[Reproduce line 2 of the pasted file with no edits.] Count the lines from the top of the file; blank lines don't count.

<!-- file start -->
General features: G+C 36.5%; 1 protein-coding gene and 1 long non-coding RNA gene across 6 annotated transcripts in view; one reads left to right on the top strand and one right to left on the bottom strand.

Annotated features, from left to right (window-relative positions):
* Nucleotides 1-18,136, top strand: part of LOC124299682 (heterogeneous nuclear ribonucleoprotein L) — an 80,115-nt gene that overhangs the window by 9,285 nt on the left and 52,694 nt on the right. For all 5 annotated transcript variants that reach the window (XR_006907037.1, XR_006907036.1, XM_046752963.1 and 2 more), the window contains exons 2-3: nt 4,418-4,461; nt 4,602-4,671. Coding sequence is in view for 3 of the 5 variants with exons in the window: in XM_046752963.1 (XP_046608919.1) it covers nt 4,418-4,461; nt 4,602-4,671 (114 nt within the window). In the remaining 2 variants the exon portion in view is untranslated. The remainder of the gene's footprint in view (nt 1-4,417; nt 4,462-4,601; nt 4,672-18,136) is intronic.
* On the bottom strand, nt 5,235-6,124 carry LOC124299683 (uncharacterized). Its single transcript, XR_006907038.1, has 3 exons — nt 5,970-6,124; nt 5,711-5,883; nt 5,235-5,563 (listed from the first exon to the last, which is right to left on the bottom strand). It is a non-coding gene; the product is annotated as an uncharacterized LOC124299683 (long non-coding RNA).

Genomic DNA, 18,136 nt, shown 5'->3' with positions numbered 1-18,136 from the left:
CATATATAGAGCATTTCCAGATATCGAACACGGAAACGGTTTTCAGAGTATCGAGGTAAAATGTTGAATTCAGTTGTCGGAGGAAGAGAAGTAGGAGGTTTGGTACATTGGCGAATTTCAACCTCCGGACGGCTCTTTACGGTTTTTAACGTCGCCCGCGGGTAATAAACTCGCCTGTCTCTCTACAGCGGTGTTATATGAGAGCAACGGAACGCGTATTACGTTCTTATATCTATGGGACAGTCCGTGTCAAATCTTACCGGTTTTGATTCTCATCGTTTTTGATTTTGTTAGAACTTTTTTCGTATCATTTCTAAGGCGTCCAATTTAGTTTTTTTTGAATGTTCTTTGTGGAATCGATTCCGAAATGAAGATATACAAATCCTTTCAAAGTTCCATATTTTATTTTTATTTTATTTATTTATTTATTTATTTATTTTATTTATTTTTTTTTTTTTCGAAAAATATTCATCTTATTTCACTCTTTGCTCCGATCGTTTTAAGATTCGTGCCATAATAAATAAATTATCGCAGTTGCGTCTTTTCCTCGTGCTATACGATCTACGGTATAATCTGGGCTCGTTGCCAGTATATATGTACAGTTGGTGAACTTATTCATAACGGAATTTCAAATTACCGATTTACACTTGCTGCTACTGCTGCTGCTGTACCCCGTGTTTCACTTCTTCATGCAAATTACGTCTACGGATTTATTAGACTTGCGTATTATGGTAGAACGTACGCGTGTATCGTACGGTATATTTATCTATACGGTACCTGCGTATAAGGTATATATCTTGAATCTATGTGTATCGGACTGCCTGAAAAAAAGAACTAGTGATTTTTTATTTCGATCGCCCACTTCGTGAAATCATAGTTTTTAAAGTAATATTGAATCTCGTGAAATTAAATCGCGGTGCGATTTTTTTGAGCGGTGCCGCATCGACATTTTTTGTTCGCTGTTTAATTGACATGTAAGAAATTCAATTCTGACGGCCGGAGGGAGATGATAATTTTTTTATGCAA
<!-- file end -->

Annotated features, from left to right (window-relative positions):